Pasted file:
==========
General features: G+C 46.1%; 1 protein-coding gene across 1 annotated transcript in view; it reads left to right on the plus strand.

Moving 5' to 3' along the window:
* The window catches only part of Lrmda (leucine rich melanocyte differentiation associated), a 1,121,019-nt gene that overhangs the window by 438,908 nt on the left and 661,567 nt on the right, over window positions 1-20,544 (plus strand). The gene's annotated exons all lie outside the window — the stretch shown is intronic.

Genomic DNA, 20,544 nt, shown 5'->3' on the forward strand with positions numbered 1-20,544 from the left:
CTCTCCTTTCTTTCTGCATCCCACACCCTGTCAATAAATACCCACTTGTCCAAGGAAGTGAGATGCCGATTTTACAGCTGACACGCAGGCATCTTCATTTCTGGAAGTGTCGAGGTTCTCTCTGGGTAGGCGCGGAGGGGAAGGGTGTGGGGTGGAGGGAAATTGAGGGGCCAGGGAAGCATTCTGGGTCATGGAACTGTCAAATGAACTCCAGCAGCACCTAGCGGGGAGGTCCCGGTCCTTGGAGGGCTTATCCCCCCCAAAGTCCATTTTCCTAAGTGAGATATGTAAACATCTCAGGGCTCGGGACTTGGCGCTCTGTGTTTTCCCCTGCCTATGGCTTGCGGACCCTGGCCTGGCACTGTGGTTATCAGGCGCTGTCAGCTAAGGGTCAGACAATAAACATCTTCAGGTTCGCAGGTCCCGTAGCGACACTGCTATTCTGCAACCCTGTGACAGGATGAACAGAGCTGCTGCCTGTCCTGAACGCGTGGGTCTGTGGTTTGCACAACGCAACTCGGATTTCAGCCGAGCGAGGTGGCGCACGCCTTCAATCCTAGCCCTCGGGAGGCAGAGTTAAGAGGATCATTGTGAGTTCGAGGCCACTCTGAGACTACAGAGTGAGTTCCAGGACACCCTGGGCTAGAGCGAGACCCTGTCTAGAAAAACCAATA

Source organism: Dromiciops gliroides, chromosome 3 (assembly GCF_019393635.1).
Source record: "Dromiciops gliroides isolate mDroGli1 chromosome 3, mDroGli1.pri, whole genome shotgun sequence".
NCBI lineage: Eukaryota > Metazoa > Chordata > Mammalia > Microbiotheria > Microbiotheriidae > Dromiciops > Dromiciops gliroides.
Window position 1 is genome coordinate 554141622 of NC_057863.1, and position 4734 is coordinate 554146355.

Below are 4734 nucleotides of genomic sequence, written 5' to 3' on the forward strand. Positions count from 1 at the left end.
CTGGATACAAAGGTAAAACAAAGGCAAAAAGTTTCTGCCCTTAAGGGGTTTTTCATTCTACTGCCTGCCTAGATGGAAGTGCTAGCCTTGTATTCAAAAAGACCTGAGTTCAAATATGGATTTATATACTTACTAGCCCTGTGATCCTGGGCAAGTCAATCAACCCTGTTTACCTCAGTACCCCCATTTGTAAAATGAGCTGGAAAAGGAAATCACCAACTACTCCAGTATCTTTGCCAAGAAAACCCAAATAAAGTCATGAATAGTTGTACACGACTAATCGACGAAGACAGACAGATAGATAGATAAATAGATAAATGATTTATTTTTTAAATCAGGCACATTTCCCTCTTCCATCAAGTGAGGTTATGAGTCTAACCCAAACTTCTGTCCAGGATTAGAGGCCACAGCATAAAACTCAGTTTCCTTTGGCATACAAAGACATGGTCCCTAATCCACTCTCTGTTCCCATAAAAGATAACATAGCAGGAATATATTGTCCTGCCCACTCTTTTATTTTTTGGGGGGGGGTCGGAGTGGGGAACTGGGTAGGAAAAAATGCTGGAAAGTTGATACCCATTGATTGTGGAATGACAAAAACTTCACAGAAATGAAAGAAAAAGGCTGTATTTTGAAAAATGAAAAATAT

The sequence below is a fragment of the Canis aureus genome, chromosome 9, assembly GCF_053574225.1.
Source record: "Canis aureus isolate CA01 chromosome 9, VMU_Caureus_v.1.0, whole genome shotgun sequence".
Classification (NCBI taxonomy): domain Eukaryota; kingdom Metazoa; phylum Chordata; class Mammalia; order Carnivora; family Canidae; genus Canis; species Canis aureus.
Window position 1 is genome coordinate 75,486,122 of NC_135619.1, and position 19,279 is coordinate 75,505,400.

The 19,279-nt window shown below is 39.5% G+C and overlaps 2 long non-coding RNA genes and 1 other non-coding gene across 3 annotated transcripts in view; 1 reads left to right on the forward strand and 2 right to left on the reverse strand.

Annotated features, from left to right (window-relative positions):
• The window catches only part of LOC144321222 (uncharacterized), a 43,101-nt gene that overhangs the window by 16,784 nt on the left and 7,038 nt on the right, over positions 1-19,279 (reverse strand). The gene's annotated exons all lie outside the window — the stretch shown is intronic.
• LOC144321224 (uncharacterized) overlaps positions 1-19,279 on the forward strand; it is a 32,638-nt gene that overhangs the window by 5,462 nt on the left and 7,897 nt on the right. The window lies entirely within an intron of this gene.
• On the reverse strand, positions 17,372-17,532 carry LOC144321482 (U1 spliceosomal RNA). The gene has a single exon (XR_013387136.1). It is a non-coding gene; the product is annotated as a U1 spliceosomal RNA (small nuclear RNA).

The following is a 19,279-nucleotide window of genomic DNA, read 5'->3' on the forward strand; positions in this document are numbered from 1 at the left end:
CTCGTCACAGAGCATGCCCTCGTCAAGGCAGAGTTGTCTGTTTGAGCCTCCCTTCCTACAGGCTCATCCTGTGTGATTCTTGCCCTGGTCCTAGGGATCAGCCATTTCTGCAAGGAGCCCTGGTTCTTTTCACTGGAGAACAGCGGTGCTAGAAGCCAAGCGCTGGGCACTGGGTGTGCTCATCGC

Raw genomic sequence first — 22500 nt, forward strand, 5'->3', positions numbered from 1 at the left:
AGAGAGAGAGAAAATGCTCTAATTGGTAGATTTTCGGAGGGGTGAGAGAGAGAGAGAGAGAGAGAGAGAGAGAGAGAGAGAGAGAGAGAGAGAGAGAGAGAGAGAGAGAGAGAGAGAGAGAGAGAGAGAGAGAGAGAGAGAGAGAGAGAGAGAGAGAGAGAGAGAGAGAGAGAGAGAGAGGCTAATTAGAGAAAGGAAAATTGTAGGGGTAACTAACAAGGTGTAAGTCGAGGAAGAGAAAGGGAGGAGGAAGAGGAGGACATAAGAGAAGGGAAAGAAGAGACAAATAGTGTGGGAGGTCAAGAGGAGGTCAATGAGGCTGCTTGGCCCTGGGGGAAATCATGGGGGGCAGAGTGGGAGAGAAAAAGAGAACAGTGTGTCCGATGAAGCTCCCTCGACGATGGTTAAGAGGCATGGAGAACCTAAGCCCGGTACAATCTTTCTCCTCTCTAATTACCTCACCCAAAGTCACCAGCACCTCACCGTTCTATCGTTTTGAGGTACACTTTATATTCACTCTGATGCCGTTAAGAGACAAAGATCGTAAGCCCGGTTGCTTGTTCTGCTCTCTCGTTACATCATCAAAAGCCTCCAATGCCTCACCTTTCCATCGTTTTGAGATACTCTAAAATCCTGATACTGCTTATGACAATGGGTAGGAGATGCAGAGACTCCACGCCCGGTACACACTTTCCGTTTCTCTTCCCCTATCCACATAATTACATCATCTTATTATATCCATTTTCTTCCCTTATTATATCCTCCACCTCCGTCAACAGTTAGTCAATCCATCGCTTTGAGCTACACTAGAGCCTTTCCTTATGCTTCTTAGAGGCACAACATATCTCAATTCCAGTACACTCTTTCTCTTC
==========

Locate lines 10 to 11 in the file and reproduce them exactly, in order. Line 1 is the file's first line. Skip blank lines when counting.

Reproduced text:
Below are 4734 nucleotides of genomic sequence, written 5' to 3' on the forward strand. Positions count from 1 at the left end.
CTGGATACAAAGGTAAAACAAAGGCAAAAAGTTTCTGCCCTTAAGGGGTTTTTCATTCTACTGCCTGCCTAGATGGAAGTGCTAGCCTTGTATTCAAAAAGACCTGAGTTCAAATATGGATTTATATACTTACTAGCCCTGTGATCCTGGGCAAGTCAATCAACCCTGTTTACCTCAGTACCCCCATTTGTAAAATGAGCTGGAAAAGGAAATCACCAACTACTCCAGTATCTTTGCCAAGAAAACCCAAATAAAGTCATGAATAGTTGTACACGACTAATCGACGAAGACAGACAGATAGATAGATAAATAGATAAATGATTTATTTTTTAAATCAGGCACATTTCCCTCTTCCATCAAGTGAGGTTATGAGTCTAACCCAAACTTCTGTCCAGGATTAGAGGCCACAGCATAAAACTCAGTTTCCTTTGGCATACAAAGACATGGTCCCTAATCCACTCTCTGTTCCCATAAAAGATAACATAGCAGGAATATATTGTCCTGCCCACTCTTTTATTTTTTGGGGGGGGGTCGGAGTGGGGAACTGGGTAGGAAAAAATGCTGGAAAGTTGATACCCATTGATTGTGGAATGACAAAAACTTCACAGAAATGAAAGAAAAAGGCTGTATTTTGAAAAATGAAAAATAT